Where’s Waldo? A Maximalist Take on a Famous Minimalist Uniform

This summer, I’ve found myself a little frozen. Fashion magazines have left me feeling uninspired and bad about myself, and I’ve come to a style crossroads whereby the simplicity of a uniform is sounding unusually refreshing. So perhaps it was serendipity when Leandra reached out and asked that I style a story around Waldo, the preeminent uniformed character of my childhood storybooks.

Waldo has committed to one look for as long as I’ve known him: red Breton stripes with his signature beanie and classic straight-leg blue jeans. There are numerous prominent cultural figures — both fictional and not — who have similarly committed to a look. Whether their style leans simple and utilitarian, like Fran Lebowitz’s, or eccentric and over the top, like Iris Apfel’s, one could argue their chosen uniforms have further solidified their status as iconic.

Uniform dressing can also serve a more practical function. In his Vanity Fair profile, President Barack Obama famously said he wore the same thing every day for the sake of productivity. “You’ll see I wear only gray or blue suits… I’m trying to pare down decisions. I don’t want to make decisions about what I’m eating or wearing. Because I have too many other decisions to make.” My husband, Waqas, and I talk about this all the time. He claims that editing our wardrobes to a science might free up our creative minds.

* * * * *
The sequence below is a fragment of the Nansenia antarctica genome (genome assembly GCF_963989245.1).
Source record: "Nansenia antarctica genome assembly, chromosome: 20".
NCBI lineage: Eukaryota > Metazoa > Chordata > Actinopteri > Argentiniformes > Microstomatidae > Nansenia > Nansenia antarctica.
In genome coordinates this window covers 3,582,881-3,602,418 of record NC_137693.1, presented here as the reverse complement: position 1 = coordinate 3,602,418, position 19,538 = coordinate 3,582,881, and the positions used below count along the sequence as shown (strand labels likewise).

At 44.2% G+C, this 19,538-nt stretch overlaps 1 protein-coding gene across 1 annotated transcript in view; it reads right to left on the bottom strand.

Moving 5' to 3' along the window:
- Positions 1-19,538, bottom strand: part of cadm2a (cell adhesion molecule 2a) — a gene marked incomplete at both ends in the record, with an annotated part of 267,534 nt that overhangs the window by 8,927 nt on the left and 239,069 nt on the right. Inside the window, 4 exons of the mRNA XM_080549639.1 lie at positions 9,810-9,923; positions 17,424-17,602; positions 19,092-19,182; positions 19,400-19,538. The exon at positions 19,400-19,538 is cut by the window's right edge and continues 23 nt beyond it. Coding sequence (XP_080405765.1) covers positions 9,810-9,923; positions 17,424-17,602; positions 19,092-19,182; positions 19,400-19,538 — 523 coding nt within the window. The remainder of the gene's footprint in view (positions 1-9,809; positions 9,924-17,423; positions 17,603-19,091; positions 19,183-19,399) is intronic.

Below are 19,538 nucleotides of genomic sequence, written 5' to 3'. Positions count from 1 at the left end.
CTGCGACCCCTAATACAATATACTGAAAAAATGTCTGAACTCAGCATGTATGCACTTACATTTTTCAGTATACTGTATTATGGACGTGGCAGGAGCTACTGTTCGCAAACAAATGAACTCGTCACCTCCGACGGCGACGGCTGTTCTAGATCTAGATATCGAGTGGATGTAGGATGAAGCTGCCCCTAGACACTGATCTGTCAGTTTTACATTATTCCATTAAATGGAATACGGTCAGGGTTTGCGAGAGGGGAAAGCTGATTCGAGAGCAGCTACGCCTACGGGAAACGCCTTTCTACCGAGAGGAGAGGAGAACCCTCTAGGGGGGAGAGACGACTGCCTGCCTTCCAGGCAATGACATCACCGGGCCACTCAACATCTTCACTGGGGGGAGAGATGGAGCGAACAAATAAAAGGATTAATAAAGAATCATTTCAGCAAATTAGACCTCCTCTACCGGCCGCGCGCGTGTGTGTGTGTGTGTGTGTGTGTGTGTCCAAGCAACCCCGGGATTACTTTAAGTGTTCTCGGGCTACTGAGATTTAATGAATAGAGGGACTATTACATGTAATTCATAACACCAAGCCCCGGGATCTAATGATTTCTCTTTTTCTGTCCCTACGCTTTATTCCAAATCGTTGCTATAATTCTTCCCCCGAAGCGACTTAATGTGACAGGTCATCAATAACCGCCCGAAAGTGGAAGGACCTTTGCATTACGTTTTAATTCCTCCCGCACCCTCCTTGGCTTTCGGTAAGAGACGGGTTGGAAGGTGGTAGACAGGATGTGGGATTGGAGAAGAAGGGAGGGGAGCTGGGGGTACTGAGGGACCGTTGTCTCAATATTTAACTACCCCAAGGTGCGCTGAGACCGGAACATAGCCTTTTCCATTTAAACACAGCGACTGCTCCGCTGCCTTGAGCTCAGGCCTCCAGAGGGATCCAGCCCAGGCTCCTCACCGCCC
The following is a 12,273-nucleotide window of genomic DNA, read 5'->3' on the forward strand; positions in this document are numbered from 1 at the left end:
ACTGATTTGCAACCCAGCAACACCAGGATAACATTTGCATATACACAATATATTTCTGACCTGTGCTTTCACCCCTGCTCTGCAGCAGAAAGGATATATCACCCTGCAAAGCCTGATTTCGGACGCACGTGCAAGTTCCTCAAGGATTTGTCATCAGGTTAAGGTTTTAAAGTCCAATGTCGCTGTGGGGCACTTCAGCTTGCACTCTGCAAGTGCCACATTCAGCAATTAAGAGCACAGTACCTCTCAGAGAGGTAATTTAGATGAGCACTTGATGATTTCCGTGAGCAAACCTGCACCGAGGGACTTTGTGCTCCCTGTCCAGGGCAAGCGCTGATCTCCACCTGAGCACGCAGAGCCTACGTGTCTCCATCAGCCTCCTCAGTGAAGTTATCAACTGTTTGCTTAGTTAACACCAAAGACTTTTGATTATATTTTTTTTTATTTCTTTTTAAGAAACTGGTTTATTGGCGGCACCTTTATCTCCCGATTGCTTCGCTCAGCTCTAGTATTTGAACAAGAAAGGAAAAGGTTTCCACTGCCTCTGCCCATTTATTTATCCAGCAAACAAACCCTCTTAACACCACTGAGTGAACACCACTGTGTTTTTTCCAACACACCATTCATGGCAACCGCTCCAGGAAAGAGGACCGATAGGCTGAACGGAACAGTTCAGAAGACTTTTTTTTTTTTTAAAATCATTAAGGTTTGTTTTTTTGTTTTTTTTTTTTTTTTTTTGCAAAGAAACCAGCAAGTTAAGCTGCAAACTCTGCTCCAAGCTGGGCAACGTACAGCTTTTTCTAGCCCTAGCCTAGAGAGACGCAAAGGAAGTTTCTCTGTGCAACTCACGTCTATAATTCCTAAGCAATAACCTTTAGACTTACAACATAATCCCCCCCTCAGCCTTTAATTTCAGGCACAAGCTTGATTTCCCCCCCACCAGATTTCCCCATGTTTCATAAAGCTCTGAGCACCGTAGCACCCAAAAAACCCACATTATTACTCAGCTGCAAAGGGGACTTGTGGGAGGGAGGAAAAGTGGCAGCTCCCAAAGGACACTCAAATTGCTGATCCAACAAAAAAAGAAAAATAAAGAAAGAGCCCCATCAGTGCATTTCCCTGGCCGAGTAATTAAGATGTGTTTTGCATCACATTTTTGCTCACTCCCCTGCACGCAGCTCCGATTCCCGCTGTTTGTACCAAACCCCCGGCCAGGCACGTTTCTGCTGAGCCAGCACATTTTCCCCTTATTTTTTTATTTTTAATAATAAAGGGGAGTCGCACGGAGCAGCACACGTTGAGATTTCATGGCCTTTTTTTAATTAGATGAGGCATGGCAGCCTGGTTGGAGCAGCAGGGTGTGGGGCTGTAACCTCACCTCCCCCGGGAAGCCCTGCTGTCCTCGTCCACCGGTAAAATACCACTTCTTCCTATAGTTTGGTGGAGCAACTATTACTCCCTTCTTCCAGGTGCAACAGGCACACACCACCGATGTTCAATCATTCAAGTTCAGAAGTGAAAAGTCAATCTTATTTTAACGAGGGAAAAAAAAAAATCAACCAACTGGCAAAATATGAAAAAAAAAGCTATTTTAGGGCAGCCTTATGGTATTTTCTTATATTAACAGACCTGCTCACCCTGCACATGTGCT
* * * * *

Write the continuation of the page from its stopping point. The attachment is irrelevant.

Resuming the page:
As appealing as that sounds, I haven’t always felt inclined to take the minimalist plunge. Maybe I’m loath to settle into a lane because I have yet to find my own personal style, and getting dressed feels like an endlessly fun experiment of self-discovery. The older I get, the more I believe this journey is continuous, the lessons ongoing — with no end in sight. I’m not sure I’ll ever be ready to opt out. The all-you-can-eat fashion buffet is vast; how can you not give everything a taste?

My stylistic freedom also serves an emotional purpose. I love looking back and getting reacquainted with the variety of Anums that have unfolded throughout my life. They’re like characters that tell a story of who I was at the time, where I was going, how I was feeling, what I could afford. Not every style decision may have been worthy of applause, but clothes are remarkably nostalgic. Flipping through my sartorial past feels like going through an old family photo album. The bad outfits will always make me smile.

Historically, my deepest uniform aversion stems from the fact that I went to a staunch private high school that enforced a strict (and frankly, ugly) uniform. Wearing a charcoal gray pencil skirt with a white button-down for four straight years killed any fashionable leanings I may have experienced from the ages of 13 to 17. When I graduated in 2004, I swore I was done looking the same every single day.

Considering this evolution of my feelings about uniform dressing, I was intrigued by the idea of applying my typically maximalist styling approach to Waldo’s minimalist concept of dressing. So I took Leandra up on her challenge. I dove head-first into every striped garment I owned and emerged with five outfits that combined Waldo’s comforting rubric with my buffet-dressing sensibilities. It turned out to be just the green light my style crossroads needed.

Photos by Waqas Farid. 

Anum Bashir is a Doha, Qatar native currently living in Dubai. She’s the Founder of Desert Mannequin, podcast host, fashion and brand consultant and co-creative director of NDUO. 

Anum Bashir

Anum Bashir is a third culture kid currently living in Dubai. She’s the Founder of Desert Mannequin, a podcast host, fashion and brand consultant, and co-creative director of NDUO. In her spare time, she eats cheeseburgers.

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